Open Source 2019

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While open source may have been regarded as a “hobby” at one point, the widespread business impact of the open source community has become a foundational pillar of just about all the technology we interact with on a daily basis. The Linux Foundation finds that more than half of all companies are using open source for their commercial products and almost three-fourths are using it for internal purposes.

The market for open source is forecasted to exceed $32 billion USD by 2023.

Meanwhile, the market for open source is forecasted to exceed $32 billion USD by 2023 and more than 30 million developers have contributed to open source projects at some point.

Given the increased focus and rapidly evolving nature of the open source community, we’ve dedicated our seventh edition of DigitalOceans Currents, a seasonal report on developer trends, to the topic. For the second year in a row, we explore how the open source community is thinking, feeling and growing during its ongoing renaissance. To coincide with our sixth annual Hacktoberfest this past October, we surveyed more than 5800 respondents from around the world for their thoughts on the current state and the future of the open source community. We’re excited to share these learnings with our developer community and the tech world at large.

Key Findings

  • Optimism about the state and future of the open source community remains high. Participation in open source increased 8% from last year’s survey. Sixty percent said they had increased their involvement in open source and did so because they enjoyed it, wanted to learn new skills or found contributing to be fulfilling. These, we truly believe, are great reasons for doing anything! However, not everyone shares the positive outlook: one-third of respondents doubt the future sustainability of open source tech, citing lack of funding and support from large corporations as obstacles to future success.
  • There is still plenty of room for improvement when it comes to inclusivity. While developers have good things to say about inclusivity and friendliness in open source, younger generations – especially women – feel relatively more out of place and less welcome. Only one-third of women rate the diversity of the community highly and a quarter rate it very badly. The next generation of open source developers wants a welcoming, inclusive environment — it’s time for the community to rise to the challenge.
  • Opinions are still split on the big tech players and their effects on the open source environment. Two-thirds of developers are either concerned about or unsure of big tech’s involvement, even as 84% feel optimistic about the future of open source and 73% think the community is growing. Developers are concerned because they don’t think big tech has good intentions since these companies abuse restrictive licenses for competitive advantages. Alphabet and Microsoft lead the pack when it comes to their perceived friendliness toward the open source community; Apple is viewed as distinctly unfriendly toward open source.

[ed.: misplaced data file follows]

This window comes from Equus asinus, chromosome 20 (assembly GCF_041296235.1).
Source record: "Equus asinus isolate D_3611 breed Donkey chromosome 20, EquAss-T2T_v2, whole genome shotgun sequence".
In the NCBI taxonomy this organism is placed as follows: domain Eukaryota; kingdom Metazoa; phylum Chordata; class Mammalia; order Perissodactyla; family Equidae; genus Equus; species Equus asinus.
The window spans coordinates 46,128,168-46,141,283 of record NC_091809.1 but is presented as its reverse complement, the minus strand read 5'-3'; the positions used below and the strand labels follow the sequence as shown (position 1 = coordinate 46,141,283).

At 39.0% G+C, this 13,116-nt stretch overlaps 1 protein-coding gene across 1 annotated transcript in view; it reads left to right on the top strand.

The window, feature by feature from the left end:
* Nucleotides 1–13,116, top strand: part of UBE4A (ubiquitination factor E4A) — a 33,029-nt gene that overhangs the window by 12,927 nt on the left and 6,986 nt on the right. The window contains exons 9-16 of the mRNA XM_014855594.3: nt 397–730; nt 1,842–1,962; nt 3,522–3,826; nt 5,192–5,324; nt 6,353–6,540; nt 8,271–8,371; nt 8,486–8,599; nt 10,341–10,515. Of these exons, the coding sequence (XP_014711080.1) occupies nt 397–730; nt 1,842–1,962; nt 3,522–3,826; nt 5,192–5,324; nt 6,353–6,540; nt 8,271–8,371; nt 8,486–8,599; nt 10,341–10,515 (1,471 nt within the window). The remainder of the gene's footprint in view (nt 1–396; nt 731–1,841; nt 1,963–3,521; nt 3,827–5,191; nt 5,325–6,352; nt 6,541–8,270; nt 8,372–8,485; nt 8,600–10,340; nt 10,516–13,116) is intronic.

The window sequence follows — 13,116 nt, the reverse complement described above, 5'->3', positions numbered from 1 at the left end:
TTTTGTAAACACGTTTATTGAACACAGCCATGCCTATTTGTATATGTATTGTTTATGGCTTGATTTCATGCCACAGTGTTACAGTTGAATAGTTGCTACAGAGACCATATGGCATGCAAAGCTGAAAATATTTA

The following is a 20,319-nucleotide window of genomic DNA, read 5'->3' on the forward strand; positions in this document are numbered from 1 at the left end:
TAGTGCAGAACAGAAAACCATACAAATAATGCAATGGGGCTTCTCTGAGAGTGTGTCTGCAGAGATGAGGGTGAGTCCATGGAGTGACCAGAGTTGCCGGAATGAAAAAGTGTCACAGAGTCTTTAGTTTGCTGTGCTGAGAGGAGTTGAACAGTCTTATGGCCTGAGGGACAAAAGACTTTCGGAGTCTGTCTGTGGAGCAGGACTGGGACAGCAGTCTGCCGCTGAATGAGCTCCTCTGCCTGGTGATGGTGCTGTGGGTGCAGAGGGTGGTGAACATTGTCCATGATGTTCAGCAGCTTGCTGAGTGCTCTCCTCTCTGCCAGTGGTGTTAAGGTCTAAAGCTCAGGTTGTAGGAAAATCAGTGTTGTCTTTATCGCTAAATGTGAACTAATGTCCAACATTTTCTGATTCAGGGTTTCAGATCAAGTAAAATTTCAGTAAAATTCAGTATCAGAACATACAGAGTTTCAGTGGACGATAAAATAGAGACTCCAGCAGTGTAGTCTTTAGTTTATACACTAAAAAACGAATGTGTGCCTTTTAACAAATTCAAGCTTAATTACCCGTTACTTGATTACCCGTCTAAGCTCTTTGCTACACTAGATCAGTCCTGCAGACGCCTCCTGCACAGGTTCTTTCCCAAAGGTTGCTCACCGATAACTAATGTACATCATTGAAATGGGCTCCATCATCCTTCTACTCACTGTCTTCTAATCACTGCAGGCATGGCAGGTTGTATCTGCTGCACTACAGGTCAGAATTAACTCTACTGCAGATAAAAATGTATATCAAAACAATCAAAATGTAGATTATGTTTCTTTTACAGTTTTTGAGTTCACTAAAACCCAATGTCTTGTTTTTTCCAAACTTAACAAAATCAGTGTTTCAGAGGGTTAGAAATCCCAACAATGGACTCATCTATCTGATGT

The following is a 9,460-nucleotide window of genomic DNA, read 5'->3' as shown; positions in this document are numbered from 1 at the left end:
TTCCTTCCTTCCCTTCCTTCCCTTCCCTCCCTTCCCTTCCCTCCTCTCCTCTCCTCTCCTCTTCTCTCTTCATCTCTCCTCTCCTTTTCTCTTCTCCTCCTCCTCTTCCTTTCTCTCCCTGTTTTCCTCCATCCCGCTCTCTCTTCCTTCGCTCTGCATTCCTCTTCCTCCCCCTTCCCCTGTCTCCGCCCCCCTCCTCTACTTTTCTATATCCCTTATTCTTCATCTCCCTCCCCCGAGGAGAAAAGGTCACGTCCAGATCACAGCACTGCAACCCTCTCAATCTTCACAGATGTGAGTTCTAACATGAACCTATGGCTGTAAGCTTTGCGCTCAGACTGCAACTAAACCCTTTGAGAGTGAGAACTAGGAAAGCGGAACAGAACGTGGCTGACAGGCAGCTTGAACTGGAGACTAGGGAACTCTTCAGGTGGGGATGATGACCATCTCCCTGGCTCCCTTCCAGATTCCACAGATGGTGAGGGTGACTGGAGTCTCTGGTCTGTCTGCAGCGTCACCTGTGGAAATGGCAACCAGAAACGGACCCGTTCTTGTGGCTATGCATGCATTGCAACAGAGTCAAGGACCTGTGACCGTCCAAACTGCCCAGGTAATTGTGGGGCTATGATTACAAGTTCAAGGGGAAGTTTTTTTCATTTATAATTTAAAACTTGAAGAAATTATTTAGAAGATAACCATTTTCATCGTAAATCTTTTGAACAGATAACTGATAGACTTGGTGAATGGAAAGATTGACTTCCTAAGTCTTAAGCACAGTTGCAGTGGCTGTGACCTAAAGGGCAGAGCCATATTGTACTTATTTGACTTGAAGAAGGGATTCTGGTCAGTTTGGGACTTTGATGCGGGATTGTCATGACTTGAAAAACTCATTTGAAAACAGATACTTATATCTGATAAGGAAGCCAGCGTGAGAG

The Future of Open Source

Sentiments are extremely positive about the state of the open source community and its growth in the near future. A large portion of developers say they’re increasing their involvement in open source and developers seem engaged and optimistic, citing enjoyment and learning as reasons they are part of the community. Sixty-three percent of our respondents say they participate in open source projects, an increase from 55% in last year’s survey. Ninety-two percent say they’re at least somewhat likely to continue contributing to open source projects — demonstrating that interest is high!

Levels of Open Source Participation and Underlying Reasons

Most of those working on open source are continuing to increase their involvement, and doing so for some great reasons. Older developers seem to have lost interest in open source, further evidenced by their high levels of burnout as well as their pessimistic views on the future of the open source community. Their difference in engagement also shows up in the contributor/consumer breakdown (see graphic).

The road ahead seems brightly lit: 84% feel optimistic about the future of open source. Younger respondents were the most optimistic about the growth of the community: 76% of those under 34 think the community is growing compared to 57% of the older demographics. However, there remains a large amount of doubt and uncertainty about whether open source technology can continue to grow and evolve. Almost one third of respondents were unsure if open source tech was sustainable as it exists today.

How would you describe your level of open source involvement?

Do you think open source technology is sustainable in its current form?

70% of Gen Z (under 25) agreed open source technology is sustainable in its current form, more than any other generation.

The Community of Open Source